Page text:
and my sisters around me, and we’d have to sing. We’d be literally positioned,
Jose, like the Von Trapps. You know, my father would say,
“Beneda there, Louise there,” and then we would sing,
and we were terrible. We were absolutely rubbish. One night my mother came up to get us
and we were having pillow fights she showed up and she said,
“Right lasses, everybody’s ready. Go down and give them a song.” And this night I was just overcome. I said, “I don’t want to sing.” She said, “Why do you not want to sing?” I said, “I’m shy.” She said, “What’re you shy for?” I said, “Well, everybody’s
going to be looking at me,” and I’ll never forget her face. She looked at me, she said, “Caroline,
don’t flatter yourself, darlin’. (Laughter) You think anybody downstairs
is interested in you? They’re not. Your job’s to go and make
them happy, so go and sing.” I said “okay”, and I picked up my guitar and I picked up my
sisters, and you know what? That advice has never left me. But what it has left me with is spectacular disregard
for where my abilities end, and spectacular disregard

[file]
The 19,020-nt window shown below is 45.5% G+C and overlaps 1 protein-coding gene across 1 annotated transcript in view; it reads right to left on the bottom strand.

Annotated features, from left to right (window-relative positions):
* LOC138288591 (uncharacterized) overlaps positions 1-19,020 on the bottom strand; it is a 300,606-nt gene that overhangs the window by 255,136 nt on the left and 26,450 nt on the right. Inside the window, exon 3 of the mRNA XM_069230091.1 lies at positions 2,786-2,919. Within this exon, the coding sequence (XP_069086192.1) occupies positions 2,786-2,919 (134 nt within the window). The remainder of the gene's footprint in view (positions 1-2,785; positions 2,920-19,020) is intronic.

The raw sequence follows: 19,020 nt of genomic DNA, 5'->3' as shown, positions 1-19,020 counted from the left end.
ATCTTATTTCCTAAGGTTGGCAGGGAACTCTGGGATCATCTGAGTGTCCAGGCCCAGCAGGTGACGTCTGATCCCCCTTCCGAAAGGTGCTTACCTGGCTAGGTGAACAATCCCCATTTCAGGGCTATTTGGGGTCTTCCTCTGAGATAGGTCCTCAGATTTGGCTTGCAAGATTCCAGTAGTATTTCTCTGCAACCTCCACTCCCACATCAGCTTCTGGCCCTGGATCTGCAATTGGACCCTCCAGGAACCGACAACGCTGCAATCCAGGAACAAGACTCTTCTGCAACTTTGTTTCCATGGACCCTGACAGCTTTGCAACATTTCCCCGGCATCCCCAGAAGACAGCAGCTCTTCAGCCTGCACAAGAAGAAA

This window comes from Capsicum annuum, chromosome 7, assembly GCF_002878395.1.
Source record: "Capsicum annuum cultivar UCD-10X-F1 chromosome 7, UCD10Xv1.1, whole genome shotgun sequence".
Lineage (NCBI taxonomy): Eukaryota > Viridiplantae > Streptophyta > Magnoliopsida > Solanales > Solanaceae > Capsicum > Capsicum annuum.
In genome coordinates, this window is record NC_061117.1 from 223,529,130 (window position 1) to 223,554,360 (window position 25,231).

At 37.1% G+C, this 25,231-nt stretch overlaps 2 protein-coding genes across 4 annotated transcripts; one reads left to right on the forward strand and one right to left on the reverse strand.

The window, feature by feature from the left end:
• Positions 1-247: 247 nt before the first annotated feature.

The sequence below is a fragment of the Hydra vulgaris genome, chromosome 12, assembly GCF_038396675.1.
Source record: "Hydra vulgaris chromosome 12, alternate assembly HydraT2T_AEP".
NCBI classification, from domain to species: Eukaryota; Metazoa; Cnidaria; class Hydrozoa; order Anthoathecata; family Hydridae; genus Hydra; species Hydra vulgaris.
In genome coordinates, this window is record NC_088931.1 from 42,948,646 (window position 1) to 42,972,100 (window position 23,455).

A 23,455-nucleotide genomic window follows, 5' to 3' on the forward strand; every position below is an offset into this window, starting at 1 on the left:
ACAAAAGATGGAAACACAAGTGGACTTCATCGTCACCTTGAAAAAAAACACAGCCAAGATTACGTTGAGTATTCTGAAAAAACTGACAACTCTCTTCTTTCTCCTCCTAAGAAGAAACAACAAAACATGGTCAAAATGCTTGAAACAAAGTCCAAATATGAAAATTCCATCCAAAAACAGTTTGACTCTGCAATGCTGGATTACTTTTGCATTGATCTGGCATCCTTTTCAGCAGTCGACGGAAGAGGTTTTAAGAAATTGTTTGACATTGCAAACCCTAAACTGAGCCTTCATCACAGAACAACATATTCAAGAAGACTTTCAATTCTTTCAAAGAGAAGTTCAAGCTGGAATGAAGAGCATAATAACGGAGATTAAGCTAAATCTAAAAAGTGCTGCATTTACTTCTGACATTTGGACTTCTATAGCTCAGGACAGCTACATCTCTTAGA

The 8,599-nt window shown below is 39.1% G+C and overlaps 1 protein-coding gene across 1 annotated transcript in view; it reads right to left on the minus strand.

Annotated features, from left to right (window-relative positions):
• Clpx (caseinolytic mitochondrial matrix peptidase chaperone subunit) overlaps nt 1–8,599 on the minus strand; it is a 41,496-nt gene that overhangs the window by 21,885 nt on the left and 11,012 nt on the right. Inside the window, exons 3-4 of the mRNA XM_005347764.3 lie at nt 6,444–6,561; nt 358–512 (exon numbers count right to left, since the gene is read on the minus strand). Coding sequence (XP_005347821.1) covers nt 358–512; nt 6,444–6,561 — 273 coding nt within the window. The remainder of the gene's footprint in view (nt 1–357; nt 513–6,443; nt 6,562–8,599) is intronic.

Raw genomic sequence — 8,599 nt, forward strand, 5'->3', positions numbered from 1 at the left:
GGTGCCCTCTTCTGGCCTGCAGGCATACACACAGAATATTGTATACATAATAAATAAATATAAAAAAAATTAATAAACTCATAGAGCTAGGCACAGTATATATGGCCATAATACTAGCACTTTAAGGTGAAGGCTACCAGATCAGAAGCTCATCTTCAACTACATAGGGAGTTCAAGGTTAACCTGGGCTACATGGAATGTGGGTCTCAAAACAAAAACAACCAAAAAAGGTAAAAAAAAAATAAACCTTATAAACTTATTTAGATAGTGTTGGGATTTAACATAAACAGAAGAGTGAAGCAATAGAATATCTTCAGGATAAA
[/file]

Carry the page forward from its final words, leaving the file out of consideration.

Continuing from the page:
for being the center of attention. In fact, since that day, I have never
been the center of attention. You’re the center of mine, and that’s a very different feeling. So last, the last you, and the opposite of least, is the ever-present unchanging you. This is the you that you’ve been
since you were seven, and the you that you’ll be
when you’re 107, please God. I spend a lot of time in India, and in India you’re raised
with this feeling that you’re a spiritual being
who happens to be in a physical body, whereas we in the West
are much more into our physical bodies, and then if we get old enough
and long in the tooth enough, we kind of get interested in spirit. But, if you’ve ever been
to the Gandhi museum in Delhi you’ll know that this is
the line that is above the door, and it was actually a response by Gandhi to a question from a journalist. Gandhi was getting on a train and the journalist called after him, “Gandhiji, Gandhiji, what’s
your message to the world?” And Gandhi turned around and said, “My life. My life’s my message.” And your life is your message, too. It might not be as big
a message as Gandhi’s – mine certainly isn’t – but your life has to be your message. Otherwise, why are you here? It’s not like you’ve got a spare. So when you think about your identity, when you think about